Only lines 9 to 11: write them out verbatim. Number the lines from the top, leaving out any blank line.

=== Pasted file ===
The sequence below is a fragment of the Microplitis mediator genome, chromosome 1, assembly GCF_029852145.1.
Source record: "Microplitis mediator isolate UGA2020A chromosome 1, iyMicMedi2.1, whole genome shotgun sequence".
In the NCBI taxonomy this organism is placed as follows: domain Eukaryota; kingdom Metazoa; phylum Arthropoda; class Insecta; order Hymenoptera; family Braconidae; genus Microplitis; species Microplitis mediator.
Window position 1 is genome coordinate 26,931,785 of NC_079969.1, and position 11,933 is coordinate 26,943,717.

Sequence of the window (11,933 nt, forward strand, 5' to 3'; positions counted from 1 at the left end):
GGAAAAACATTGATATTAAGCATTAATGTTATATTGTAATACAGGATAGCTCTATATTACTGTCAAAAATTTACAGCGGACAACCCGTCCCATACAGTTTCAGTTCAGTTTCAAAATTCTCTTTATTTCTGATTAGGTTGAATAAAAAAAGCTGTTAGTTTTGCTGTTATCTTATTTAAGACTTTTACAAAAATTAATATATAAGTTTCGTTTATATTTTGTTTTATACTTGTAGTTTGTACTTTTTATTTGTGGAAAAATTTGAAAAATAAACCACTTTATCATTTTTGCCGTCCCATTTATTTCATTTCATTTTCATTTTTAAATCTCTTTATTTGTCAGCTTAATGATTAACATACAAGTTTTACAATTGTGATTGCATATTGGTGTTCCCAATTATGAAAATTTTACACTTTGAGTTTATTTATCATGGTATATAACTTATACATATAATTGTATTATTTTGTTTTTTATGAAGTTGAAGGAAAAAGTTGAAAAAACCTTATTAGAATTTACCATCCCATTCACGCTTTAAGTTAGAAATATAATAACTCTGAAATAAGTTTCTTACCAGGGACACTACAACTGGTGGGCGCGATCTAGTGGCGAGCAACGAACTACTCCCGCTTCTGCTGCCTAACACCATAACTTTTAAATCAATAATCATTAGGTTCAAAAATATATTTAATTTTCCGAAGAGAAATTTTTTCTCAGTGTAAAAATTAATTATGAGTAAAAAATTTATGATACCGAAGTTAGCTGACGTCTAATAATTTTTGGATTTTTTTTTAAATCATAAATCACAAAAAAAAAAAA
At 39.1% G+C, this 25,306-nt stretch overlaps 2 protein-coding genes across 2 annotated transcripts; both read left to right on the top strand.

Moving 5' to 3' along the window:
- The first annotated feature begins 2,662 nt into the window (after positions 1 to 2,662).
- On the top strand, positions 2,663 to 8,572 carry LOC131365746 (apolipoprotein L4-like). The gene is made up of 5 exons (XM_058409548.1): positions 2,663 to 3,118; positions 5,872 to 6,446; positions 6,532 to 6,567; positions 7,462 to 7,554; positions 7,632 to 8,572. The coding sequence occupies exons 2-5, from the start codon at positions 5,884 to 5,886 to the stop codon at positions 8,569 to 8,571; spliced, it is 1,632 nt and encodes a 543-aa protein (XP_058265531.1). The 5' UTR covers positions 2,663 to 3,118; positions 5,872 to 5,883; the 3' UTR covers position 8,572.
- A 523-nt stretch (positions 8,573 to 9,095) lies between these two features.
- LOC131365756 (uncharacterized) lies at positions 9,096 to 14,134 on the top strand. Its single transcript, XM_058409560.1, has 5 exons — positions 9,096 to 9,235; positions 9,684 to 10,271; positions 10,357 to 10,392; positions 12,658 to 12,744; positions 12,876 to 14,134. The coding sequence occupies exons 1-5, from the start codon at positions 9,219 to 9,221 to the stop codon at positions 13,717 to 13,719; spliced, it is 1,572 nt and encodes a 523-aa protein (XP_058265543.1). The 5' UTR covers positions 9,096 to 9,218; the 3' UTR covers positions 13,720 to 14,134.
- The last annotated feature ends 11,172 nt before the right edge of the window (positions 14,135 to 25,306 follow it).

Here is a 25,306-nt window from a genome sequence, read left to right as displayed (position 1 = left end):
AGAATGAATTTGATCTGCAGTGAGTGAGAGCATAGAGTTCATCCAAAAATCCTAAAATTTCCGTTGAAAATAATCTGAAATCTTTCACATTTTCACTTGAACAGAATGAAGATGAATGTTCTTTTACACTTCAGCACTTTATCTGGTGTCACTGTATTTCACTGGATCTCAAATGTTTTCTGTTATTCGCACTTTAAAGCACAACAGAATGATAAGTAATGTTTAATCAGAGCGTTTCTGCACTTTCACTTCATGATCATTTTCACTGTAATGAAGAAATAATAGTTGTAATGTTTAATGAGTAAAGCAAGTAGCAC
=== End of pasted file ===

- The first annotated feature begins 2,662 nt into the window (after positions 1 to 2,662).
- On the top strand, positions 2,663 to 8,572 carry LOC131365746 (apolipoprotein L4-like). The gene is made up of 5 exons (XM_058409548.1): positions 2,663 to 3,118; positions 5,872 to 6,446; positions 6,532 to 6,567; positions 7,462 to 7,554; positions 7,632 to 8,572. The coding sequence occupies exons 2-5, from the start codon at positions 5,884 to 5,886 to the stop codon at positions 8,569 to 8,571; spliced, it is 1,632 nt and encodes a 543-aa protein (XP_058265531.1). The 5' UTR covers positions 2,663 to 3,118; positions 5,872 to 5,883; the 3' UTR covers position 8,572.
- A 523-nt stretch (positions 8,573 to 9,095) lies between these two features.